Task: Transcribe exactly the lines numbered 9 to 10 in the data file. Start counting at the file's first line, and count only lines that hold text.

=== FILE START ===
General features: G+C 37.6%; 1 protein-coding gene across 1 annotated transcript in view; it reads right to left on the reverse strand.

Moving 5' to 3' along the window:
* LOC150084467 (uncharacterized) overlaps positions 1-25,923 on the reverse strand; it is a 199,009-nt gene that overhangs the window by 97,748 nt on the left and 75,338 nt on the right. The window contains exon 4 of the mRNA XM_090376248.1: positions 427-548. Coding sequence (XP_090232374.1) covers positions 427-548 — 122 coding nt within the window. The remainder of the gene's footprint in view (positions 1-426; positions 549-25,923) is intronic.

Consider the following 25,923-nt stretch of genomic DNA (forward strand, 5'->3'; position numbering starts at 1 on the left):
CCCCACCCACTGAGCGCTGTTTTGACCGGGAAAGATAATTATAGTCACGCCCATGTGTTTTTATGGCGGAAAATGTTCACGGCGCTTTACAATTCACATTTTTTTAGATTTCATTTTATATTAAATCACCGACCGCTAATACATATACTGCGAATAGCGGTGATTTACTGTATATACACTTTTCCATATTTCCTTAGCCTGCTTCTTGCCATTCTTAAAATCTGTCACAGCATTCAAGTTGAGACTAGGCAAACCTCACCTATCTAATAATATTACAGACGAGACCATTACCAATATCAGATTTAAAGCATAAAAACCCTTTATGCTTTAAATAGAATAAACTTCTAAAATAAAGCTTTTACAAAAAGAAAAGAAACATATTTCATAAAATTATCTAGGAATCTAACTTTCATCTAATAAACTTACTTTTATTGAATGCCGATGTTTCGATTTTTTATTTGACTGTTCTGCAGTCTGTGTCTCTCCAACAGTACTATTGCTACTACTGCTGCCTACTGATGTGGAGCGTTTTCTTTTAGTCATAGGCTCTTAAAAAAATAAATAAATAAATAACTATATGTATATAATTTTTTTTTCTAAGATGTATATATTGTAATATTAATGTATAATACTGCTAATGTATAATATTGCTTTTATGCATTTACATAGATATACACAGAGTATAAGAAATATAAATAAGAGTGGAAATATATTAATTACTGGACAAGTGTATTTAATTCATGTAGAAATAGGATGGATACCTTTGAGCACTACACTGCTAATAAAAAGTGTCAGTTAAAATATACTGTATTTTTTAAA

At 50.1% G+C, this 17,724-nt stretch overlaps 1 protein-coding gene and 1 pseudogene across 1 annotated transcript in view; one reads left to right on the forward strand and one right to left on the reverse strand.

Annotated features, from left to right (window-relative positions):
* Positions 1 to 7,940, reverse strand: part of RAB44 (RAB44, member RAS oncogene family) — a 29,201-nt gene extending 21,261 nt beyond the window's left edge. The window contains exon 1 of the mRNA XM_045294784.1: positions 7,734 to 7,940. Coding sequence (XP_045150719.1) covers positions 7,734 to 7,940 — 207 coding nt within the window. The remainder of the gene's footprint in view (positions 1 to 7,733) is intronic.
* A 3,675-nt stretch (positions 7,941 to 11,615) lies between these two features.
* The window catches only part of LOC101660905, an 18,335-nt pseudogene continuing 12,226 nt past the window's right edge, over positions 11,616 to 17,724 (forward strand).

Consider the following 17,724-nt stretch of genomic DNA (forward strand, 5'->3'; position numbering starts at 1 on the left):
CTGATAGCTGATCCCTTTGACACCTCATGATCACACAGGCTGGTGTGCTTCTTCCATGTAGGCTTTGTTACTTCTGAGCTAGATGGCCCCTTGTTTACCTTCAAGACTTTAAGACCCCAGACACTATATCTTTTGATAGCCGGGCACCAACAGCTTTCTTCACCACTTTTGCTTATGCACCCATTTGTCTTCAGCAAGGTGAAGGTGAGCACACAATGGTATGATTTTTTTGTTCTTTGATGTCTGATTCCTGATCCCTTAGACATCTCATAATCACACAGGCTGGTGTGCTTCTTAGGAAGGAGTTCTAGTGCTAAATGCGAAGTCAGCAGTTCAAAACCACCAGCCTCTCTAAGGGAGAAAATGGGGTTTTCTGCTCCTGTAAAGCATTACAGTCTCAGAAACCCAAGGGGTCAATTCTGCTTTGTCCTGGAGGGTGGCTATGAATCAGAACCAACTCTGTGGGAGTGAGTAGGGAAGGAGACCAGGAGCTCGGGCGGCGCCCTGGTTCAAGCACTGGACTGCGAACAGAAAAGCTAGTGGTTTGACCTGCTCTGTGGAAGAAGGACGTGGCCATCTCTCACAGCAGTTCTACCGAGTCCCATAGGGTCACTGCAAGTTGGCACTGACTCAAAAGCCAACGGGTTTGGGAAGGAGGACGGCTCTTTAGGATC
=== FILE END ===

* A 3,675-nt stretch (positions 7,941 to 11,615) lies between these two features.
* The window catches only part of LOC101660905, an 18,335-nt pseudogene continuing 12,226 nt past the window's right edge, over positions 11,616 to 17,724 (forward strand).